By Karen Parr-Moody
GasLamp antique dealer Elizabeth Burton loves the masculinity of metal antique objects, especially when paired against something ultra feminine.
"For my birthday yesterday when I was in the mall, I started shopping for myself, and I found a really heavy iron caddy that was very simple and had really clean lines," she says. "I'm going to go home and put some glass vases inside of it and fill it full of peonies -- very soft, feminine, pale pink, white, and bright pink peonies. So that's what I like doing with metal. If I had an iron bed, I would put really feminine linens with it in softer colors."
In Burton's booths -- which are, incidentally, all 50 percent off throughout the month of May -- she includes many items in a variety of metals, whether bronze, brass or iron.
Burton began her love affair with metal 15 or so years ago, when she studied the centuries-old craft of blacksmithing at the Tenland School of Craft in Tenland, North Carolina. She was drawn to the school after noticing that every time she visited a flea market, she would come home solely armed with metal objects.
As a consequence of learning how to blacksmith, she has learned the tell-tale signs of true craftsmanship versus shoddy work. She says, "There are a lot of copies of iron work, and I can tell if they are one of a kind by looking at the welding; I can tell if something's made by an artisan by looking at the welds."
Another consequence of this phase of Burton's life was that she started collecting metal objects with which to make new items, mainly furniture. While she filled a sketchbook full of designs, she never got around to making the final product. So her cases and booths are sprinkled with these metal finds, along with pieces she simply took a shine to, such as this 1940s bronze-on-brass fox from Spain, in the photo above right ($65; Showcase S-104).
"I like the chiseling on him, and I love animals," Burton says. " I have a lot of animals in my cases." She loves to the idea of fitting this fox into a vignette of some kind. "You could poisition him under a vase of flowers, or next to a pot with a plant in it. Or you could put him up on a windowsill because he's really narrow."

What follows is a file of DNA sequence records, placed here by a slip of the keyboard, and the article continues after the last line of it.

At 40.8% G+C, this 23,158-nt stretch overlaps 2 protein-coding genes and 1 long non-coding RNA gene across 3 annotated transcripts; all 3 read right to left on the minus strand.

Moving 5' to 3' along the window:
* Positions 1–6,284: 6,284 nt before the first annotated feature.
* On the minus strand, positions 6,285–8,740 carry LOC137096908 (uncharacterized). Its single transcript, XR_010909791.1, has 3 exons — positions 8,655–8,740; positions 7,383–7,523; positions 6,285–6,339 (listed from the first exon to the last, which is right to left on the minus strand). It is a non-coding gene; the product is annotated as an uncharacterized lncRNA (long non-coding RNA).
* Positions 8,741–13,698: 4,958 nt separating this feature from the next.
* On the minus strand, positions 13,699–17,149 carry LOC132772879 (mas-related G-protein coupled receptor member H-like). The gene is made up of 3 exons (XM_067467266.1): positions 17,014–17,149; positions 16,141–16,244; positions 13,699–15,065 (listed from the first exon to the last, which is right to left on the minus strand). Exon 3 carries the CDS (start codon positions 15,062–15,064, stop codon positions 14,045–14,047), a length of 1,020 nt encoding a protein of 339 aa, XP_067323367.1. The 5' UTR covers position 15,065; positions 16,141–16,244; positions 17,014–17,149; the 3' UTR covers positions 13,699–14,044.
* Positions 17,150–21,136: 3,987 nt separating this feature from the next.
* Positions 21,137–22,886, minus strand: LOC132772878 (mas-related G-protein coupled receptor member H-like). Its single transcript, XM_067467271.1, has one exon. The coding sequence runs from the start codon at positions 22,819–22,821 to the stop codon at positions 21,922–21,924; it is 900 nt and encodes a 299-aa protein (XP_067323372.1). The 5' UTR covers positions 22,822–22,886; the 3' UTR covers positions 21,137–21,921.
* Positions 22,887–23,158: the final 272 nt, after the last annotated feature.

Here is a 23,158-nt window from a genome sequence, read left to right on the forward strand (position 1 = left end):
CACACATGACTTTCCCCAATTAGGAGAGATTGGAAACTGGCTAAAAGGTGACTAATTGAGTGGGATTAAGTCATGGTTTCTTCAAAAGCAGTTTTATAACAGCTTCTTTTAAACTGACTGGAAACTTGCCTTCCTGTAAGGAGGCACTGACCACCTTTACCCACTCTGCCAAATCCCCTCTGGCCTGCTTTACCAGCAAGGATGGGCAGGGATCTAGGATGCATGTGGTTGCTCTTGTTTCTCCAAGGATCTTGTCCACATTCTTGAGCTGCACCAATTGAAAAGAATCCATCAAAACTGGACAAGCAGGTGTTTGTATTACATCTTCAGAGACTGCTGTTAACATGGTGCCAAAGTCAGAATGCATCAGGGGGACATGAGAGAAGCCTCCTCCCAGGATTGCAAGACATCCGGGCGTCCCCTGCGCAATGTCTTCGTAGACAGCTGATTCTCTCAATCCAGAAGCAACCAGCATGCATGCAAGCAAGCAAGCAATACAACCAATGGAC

Another unusual item in Burton's showcase is this 1960s Turkish copper bowl, left, engraved with the word "Ayasofya" ($25, Showcase S-104). Ayasofya is the mosaic-filled Byzantine Church of the Holy Wisdom, now a museum in Istanbul, Turkey. It is probably Istanbul's most famous landmark, and was built by the emperor Justinian I in the year 537 AD.
"This bowl is a ware that someone might sell on the street there, or a flea market or bazaar," she says. "I kind of zero in on certain items, anything that's unique, one of a kind, made by an artist, and has some age. With metalwork, with copper pieces or pewter, I I'm attracted to a certain patina."
Burton recently had a French bust of a woman with flowers in her hair that was more than 100 years old, which she squirreled away for a particular client. "I'll buy things with specific customers in mind," she says.
Burton has an unusual reason for why she was attracted to these birds on a branch in the photo at right. Hailing from the 1920s, they are fashioned from bronze-covered metal created in the cash cold lost wax method ($60; Showcase S-104). When she found them in a Leipers Fork estate sale, the patina of the metal spoke to her. "It's kind of dull in some places and shiny in others," she says. "It looks like soembody held it. You know how when people hold something it gets shiny from the oil in your hands? It looks like it has been loved."
Since Burton is also a fan of all things Asian, it should be no surprise to find these Japanese geishas, at left, in her booth ($25 each; Showcase S-104). "They're from either the late 1950s or early 1960s," she says. "They're iron and they've been painting gold and the paint is chipping off," she says. "The poses remind me of their dancing or some sort of martial arts. I love those. And I priced them individually because someone might just like one."
Burton found these University of Arkansas razorback bookends, in the photo at right, in a local estate sale. They are from the 1940s and are made of brass ($85. Showcase S-104). They were being used as doorstops by the previous owner. "I just thought they were kind of wild looking, and I know there are certain people who collect things from alma matters," she says. "So someone is going to come in from the University of Arizona and not be able to live without them. Or someone will buy them as a gift for someone. Doesn't everybody need a wild pig?"